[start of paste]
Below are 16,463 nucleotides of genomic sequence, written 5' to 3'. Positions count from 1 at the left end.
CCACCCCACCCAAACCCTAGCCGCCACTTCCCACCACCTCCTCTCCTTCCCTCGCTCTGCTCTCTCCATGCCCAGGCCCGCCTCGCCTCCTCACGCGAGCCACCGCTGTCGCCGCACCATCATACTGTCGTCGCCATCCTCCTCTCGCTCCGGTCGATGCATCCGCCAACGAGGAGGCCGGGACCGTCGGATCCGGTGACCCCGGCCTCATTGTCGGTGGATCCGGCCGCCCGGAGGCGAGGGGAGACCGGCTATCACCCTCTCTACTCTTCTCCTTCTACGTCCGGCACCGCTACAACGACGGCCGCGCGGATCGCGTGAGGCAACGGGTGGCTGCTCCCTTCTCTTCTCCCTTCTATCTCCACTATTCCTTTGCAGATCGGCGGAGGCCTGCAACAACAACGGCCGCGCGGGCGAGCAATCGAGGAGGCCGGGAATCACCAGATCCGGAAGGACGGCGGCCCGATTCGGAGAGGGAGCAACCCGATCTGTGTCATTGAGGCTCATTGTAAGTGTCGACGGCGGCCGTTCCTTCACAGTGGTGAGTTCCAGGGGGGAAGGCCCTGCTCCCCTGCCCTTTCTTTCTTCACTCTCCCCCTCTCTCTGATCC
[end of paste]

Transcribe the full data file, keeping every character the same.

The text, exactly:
Below are 16,463 nucleotides of genomic sequence, written 5' to 3'. Positions count from 1 at the left end.
CCACCCCACCCAAACCCTAGCCGCCACTTCCCACCACCTCCTCTCCTTCCCTCGCTCTGCTCTCTCCATGCCCAGGCCCGCCTCGCCTCCTCACGCGAGCCACCGCTGTCGCCGCACCATCATACTGTCGTCGCCATCCTCCTCTCGCTCCGGTCGATGCATCCGCCAACGAGGAGGCCGGGACCGTCGGATCCGGTGACCCCGGCCTCATTGTCGGTGGATCCGGCCGCCCGGAGGCGAGGGGAGACCGGCTATCACCCTCTCTACTCTTCTCCTTCTACGTCCGGCACCGCTACAACGACGGCCGCGCGGATCGCGTGAGGCAACGGGTGGCTGCTCCCTTCTCTTCTCCCTTCTATCTCCACTATTCCTTTGCAGATCGGCGGAGGCCTGCAACAACAACGGCCGCGCGGGCGAGCAATCGAGGAGGCCGGGAATCACCAGATCCGGAAGGACGGCGGCCCGATTCGGAGAGGGAGCAACCCGATCTGTGTCATTGAGGCTCATTGTAAGTGTCGACGGCGGCCGTTCCTTCACAGTGGTGAGTTCCAGGGGGGAAGGCCCTGCTCCCCTGCCCTTTCTTTCTTCACTCTCCCCCTCTCTCTGATCC